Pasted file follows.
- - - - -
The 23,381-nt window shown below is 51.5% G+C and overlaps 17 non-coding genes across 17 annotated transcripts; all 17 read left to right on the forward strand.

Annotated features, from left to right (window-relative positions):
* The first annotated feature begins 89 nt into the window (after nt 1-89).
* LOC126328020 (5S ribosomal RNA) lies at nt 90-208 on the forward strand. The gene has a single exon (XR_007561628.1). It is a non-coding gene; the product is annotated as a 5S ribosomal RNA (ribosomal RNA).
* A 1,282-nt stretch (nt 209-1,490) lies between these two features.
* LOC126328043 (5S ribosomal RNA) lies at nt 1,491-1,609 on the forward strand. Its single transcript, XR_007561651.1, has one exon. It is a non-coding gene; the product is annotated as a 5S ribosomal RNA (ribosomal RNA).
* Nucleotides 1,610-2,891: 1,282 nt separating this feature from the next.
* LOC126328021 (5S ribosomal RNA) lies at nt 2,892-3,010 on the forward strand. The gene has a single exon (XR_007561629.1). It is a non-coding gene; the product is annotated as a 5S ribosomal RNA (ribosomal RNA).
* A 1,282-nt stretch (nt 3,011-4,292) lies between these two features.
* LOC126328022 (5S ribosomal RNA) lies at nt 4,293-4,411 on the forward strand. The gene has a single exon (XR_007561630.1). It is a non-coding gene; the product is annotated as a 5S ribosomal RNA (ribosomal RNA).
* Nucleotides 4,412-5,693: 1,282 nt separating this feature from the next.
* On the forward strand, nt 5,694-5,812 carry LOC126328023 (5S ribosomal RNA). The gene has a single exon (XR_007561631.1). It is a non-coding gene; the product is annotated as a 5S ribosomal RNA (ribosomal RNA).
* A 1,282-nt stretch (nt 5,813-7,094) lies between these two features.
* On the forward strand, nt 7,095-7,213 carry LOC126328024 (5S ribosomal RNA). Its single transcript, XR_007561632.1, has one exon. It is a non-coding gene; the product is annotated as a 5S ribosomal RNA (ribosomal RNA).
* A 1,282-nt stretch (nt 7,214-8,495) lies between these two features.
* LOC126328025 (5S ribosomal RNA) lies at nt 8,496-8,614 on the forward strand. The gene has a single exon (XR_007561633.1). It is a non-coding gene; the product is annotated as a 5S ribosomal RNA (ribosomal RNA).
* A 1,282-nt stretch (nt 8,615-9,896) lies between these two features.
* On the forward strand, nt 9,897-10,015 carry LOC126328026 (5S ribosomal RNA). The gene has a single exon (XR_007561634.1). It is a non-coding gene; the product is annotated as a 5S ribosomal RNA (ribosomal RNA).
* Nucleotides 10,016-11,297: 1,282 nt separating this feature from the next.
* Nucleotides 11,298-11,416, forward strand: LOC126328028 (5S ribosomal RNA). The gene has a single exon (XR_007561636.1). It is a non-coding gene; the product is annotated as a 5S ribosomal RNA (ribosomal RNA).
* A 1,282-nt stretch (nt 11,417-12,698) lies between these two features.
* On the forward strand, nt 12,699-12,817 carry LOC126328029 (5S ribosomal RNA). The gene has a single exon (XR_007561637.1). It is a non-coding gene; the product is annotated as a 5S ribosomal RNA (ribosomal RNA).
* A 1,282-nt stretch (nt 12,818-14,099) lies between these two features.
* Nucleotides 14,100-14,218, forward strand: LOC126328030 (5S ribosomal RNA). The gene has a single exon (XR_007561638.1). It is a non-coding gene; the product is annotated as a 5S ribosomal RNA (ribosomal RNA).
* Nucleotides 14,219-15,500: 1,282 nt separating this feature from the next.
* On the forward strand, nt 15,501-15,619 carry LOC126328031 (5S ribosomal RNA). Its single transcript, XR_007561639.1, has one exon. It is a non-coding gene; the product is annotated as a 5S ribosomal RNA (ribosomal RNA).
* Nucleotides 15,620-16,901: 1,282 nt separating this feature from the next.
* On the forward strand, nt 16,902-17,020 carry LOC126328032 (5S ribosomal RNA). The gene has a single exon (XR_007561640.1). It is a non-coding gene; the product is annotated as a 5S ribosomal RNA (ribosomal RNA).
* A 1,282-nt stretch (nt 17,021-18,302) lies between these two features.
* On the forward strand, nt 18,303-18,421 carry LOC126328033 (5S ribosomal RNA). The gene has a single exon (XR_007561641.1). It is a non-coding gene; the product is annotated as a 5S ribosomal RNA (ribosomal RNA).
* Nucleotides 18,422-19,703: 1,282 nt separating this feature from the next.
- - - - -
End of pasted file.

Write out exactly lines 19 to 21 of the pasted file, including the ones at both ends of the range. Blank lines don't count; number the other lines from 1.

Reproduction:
* Nucleotides 10,016-11,297: 1,282 nt separating this feature from the next.
* Nucleotides 11,298-11,416, forward strand: LOC126328028 (5S ribosomal RNA). The gene has a single exon (XR_007561636.1). It is a non-coding gene; the product is annotated as a 5S ribosomal RNA (ribosomal RNA).
* A 1,282-nt stretch (nt 11,417-12,698) lies between these two features.